Review: ‘Science Comics: Polar Bears: Survival on the Ice’
Science Comics: Polar Bears: Survival on the Ice
Written by Jason Viola, Illustrated by Zack Giallongo
First Second, $19.99 (hardcover), $12.99 (paperback)
The latest installment of First Second’s excellent non-fiction graphic novel series dives deep into the life of one of the world’s most distinctive animals.
Anik and Ila are sibling polar bear cubs. As they spat with each other and follow Mama around the Arctic, the reader learns in great detail the nature of life in such a harsh environment. Science Comics: Polar Bears covers types of ice, what makes polar bears mammals, how they swim, and the strategies they use for hunting. There’s also information on the unique anatomy that allows polar bears to survive in such an extreme setting and the life cycle of Arctic animals, from algae through krill to seals, the bear’s preferred meal.
Viola doesn’t shy away from the dangers and harsh conditions of this life, with mentions of why the cubs don’t know their father — he might kill and eat them — or showing the results of a seal hunt, with carcasses and bloody muzzles. This life is intense, but there’s also emphasis on the need for patience, stillness, and quiet.
Giallongo has a fluid, slightly exaggerated style that wonderfully captures the power and grace of these animals. The active cubs are constantly in motion, keeping the reader interested and giving every panel something new to see. They have a ton of personality, and the informative bits are kept visually interesting with pop culture references, like a fast food menu or a wifi signal indicator.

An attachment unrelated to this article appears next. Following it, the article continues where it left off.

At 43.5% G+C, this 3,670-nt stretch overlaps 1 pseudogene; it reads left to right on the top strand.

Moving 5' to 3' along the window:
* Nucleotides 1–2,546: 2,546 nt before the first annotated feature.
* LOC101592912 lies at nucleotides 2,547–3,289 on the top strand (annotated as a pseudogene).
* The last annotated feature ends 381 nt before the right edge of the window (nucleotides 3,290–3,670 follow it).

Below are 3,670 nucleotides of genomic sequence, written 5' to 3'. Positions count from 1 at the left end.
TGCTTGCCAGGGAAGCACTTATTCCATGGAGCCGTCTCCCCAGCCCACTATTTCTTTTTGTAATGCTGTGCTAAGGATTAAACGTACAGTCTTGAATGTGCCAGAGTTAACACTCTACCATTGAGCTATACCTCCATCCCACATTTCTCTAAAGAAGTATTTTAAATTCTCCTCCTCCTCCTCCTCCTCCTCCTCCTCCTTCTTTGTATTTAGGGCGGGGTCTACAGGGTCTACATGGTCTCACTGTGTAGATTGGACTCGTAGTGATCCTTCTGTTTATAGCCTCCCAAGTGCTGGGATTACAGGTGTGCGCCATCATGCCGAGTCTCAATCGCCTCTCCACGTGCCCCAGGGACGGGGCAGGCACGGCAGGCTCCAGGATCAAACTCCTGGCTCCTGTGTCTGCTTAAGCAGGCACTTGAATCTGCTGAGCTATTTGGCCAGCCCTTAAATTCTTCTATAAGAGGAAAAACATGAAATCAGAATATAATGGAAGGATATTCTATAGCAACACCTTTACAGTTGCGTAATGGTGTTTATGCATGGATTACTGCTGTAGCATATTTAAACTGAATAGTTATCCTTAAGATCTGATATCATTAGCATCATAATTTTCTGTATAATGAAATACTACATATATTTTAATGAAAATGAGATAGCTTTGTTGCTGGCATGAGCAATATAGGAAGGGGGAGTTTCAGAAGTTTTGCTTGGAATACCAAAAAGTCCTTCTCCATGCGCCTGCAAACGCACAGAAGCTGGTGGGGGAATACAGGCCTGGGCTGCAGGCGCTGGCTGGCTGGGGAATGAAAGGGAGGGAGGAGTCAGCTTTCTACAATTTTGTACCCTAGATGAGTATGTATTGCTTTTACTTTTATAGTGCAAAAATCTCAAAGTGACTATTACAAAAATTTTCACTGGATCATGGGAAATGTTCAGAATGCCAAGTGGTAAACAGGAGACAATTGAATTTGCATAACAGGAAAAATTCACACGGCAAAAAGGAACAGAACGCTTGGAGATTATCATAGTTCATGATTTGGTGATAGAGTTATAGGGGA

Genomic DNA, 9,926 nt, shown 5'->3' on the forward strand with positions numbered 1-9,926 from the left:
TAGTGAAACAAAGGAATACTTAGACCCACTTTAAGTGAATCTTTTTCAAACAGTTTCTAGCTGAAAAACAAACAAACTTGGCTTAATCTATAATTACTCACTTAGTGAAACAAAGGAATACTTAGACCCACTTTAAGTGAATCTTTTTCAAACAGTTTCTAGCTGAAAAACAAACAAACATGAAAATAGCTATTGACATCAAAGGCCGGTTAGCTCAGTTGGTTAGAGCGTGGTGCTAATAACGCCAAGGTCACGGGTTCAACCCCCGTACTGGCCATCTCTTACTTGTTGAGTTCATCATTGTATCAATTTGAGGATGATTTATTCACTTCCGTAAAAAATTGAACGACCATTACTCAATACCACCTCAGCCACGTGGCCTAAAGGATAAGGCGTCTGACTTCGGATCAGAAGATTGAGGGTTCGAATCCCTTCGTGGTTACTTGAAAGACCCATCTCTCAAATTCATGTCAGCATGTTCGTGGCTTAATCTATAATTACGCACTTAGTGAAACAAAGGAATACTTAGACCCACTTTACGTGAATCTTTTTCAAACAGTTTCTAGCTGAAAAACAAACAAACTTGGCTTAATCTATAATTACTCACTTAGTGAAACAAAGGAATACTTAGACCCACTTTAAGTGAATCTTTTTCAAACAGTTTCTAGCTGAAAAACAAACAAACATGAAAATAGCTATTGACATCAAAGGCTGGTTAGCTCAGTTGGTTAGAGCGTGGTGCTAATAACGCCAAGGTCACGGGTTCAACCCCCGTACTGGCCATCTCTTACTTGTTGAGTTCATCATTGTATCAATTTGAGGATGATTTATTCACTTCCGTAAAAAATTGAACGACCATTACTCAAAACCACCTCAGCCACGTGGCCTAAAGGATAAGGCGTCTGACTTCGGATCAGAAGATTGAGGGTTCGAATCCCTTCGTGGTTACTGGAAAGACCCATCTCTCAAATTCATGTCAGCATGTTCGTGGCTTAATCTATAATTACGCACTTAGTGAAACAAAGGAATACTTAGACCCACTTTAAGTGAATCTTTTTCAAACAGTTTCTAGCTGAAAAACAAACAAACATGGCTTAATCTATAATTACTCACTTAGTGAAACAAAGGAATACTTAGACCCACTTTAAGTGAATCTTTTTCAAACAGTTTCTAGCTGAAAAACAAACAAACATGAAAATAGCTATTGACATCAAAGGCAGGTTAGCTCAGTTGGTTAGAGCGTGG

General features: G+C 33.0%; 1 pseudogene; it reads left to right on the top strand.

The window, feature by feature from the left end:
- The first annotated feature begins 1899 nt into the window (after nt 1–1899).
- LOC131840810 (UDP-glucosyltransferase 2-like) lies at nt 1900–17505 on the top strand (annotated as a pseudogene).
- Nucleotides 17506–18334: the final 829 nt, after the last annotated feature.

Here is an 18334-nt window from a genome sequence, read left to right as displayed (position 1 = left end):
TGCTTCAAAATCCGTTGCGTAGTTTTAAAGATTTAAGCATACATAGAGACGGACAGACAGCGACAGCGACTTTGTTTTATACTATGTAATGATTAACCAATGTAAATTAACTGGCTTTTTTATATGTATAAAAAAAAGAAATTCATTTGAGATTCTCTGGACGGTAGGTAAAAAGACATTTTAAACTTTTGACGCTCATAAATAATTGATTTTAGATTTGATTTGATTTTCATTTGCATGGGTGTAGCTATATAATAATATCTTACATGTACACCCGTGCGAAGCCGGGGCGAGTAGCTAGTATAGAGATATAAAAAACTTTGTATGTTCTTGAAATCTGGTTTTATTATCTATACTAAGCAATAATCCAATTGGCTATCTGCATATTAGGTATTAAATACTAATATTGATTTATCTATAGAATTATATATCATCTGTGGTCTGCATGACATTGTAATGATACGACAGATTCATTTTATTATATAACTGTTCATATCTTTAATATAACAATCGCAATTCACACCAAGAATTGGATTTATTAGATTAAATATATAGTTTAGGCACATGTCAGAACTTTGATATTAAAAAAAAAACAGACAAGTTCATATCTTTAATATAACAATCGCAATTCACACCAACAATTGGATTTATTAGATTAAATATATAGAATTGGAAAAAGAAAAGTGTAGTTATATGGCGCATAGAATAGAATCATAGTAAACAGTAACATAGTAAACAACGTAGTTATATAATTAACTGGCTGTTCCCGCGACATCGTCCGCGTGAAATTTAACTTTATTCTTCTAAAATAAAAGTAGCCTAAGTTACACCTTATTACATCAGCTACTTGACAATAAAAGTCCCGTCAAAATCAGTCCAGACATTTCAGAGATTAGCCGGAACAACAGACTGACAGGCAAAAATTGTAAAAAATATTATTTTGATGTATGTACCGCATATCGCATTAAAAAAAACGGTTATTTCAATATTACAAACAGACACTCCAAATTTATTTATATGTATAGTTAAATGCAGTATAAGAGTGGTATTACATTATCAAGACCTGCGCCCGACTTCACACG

As the cubs contemplate growing up, they’re told about how they’ll need to fight, the mating process, building a birthing den, and interactions with humans. Later, things turn melancholy, as the effects of pollution are detailed, and a section covers how climate change is reducing the ice the polar bears need to survive.
As with other Science Comics, the volume concludes with a glossary, background notes, and reference reading. With its deep dive and rough conditions, Polar Bears: Survival on the Ice isn’t for everyone — teachers or parents may wish to be prepared to discuss some of the more violent or discouraging elements with young readers — but it’s a fascinating collection of facts about the biology and survival of a unique mammal.
Johanna Draper Carlson has been reviewing comics for over 20 years. She manages ComicsWorthReading.com, the longest-running independent review site online that covers all genres of comic books, graphic novels, and manga. She has an MA in popular culture, studying online fandom, and was previously, among many other things, webmaster for DC Comics. She lives in Madison, Wisconsin.
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